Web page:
So, 28% (that’s more than 1 in 4) of teens reported having sent a naked picture of themselves via text or e-mail (sexting).  There were no differences between the number of boys and girls who sent a sext. However, 68% of girls reported having been asked to send a sext, compared with 42% of boys.  But, 46% of boys had asked someone to sext compared to 21% of girls.  Of those who were asked to send a sext, girls (27%) more often reported being “bothered a great deal” by this than boys (2%).  Almost all girls and half of the boys were “bothered a little bit” by having been asked to sext. 

Age also played a role in sexting with the proportion of teens who reported having been asked to send a sext peaking at 16-17 years of age (61%) and declining in those 18 years and older (53%). 

Lastly, for both boys and girls, teens who had “sexted” were also more likely to have begun dating and to have had sex than those who did not sext. The study also showed that teen girls who engaged in “sexting” also engaged in more high risk sexual behaviors, admitting to multiple partners and the use of drugs or alcohol before sex. 

Yes this is yet another topic for discussion among parents and their teens and also for pediatricians to discuss with their adolescent patients.  Office visits keep getting longer;  discussing sexting may also be a way for doctors to discuss sexual behaviors with teen patients.   

Daily Dose

Tummy Aches

1:30 to read

I am getting a lot of phone calls and texts with concerns about  tummy aches. I have even started seeing patients in the office with complaints of “my tummy hurts”, and we are just in the first week of school. I know that school nurses are dealing with this common complaint as well.   Amazingly, I don’t see very many complaints of tummy aches during the “lazy days of summer”…but once school starts they seem to become more prevalent.

Don’t get me wrong…while the tummy aches are real and painful, they are usually not due to anything serious.  In many cases I see,  the abdominal discomfort may be due to a bit of anxiety and stress that often comes as children get back into the classroom.  While the child may not be aware of “stress”,  their body does sense it and the gut responds with abdominal pain.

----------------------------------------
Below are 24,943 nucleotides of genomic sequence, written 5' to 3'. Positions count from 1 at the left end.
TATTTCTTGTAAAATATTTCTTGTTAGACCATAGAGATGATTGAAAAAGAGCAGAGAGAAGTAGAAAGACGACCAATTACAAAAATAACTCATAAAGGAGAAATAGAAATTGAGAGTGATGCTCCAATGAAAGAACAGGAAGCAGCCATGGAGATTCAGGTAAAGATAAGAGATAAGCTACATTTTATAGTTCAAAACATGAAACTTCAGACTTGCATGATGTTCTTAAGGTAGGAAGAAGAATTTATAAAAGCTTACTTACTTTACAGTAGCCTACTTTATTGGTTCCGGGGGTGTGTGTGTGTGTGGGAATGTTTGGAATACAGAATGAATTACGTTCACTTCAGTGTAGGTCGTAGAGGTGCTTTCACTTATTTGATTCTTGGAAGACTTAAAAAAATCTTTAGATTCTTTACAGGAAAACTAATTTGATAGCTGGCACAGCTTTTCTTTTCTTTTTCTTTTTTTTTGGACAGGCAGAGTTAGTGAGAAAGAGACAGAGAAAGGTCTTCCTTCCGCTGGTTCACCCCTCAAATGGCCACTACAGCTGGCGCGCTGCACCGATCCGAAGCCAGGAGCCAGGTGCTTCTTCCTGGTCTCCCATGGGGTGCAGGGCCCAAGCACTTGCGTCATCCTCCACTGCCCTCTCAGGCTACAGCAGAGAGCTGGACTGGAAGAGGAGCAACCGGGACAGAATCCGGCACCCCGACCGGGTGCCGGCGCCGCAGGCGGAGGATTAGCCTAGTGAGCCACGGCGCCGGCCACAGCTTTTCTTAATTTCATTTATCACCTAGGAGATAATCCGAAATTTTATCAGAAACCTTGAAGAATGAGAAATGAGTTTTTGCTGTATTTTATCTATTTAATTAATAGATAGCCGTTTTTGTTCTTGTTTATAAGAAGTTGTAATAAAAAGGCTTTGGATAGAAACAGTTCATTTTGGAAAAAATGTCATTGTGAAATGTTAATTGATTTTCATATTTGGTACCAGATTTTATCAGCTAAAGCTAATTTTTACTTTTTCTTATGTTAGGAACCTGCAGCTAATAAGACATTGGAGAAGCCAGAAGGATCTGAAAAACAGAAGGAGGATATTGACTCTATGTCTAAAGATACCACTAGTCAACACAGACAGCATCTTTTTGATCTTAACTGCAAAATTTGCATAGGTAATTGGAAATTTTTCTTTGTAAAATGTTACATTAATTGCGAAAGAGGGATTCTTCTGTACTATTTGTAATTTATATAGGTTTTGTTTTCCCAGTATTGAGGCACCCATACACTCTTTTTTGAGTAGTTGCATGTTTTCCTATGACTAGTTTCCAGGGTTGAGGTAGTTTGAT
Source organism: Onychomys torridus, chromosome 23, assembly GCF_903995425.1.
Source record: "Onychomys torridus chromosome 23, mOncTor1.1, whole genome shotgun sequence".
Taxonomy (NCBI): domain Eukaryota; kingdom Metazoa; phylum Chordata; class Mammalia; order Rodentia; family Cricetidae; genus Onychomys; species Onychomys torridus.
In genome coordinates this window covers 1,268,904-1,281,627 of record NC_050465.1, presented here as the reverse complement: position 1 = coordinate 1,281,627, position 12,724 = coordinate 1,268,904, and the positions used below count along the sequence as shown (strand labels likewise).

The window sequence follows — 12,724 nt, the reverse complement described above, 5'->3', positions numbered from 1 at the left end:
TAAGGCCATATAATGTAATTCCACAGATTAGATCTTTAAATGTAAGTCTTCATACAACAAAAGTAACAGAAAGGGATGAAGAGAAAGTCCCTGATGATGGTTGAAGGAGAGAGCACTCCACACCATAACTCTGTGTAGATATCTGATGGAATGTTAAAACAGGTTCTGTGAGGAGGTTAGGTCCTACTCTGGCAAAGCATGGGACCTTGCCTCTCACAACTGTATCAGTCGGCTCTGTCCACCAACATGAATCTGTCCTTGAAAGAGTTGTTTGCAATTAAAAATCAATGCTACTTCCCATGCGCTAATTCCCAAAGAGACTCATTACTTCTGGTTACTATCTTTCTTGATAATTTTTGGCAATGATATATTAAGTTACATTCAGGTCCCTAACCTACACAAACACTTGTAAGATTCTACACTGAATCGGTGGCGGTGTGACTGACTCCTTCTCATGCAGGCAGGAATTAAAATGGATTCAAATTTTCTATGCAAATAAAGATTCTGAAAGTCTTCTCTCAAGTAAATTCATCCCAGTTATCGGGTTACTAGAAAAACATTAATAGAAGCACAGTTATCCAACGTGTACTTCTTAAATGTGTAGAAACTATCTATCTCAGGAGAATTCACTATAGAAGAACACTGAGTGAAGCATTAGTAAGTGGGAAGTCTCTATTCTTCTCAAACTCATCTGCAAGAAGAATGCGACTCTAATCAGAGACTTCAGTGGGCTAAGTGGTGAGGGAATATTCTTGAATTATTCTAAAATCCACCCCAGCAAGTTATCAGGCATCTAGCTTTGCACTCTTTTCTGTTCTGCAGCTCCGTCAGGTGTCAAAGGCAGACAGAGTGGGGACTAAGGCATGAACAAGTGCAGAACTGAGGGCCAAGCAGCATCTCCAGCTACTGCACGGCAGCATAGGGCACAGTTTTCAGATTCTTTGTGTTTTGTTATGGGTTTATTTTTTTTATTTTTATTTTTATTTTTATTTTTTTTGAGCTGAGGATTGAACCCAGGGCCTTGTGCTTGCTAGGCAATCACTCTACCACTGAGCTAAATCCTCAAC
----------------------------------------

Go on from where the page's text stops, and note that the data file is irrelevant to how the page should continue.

The children that I am already seeing are all healthy and growing well. They do not appear to be “ill” when I see them, but will complain that their tummy hurts. When I have them point to where the pain is, they typically point right around their belly button (periumbilical).  If asked to point to the one place where it “hurts the most”  they typically still cannot localize it…it’s just all over! Having generalized pain is typically a good sign, rather than having point tenderness in one area.  Upon further questioning they do not have a fever, have not had vomiting or diarrhea, DO NOT wake up in the middle of the night with abdominal pain and often cannot remember if they “pooped“ today or yesterday but usually swear that their “poop” is “normal” . (I am not always sure about that - stool history in kids is quite hit and miss!) 

A few of the children say that eating makes their tummy ache worse while others report it feels better if they eat. They typically are not having issues with a specific food.  (It also depends what they are given to eat - often they will eat their favorite food if given the opportunity).  

For some of the children the pain is “bad enough” that they come home from school, but once home their parents report that after an hour or so they seem better.  Other children stay in school, but the minute a parent picks them up they start saying “my tummy hurt all day at school”!  

I remember that one of my sons often had tummy aches during the school year and we were talking about it the other night (he is now an adult).  He says he remembers being worried about school and “hiding” in the morning when it was time to go to school (I would be looking all over for him as his older brother was already out the door, and anxious that he would not get to school on time,  while I had the younger brother on my hip as I searched the house).   Talk about getting a stomach ache…mine was in knots by the time I would get to work.  It would only be several hours later when I would get the phone call from the school nurse that he was there with a tummy ache.  He now says that he remembers that by the time he was 8 years old it all just changed and it went away. 

Many times all it takes is a little reassurance that the tummy ache is not serious. I tell the children that everything on their exam is normal which is a good thing. Sometimes it seems to help a tummy ache if I prescribe the child some extra fiber and maybe a Tums  a good source of calcium too). Who knows if it is placebo effect… but just by doing something they feel a bit of relief. The one thing I do know…they need to keep going to school and it usually gets better once they are settled back into a school routine.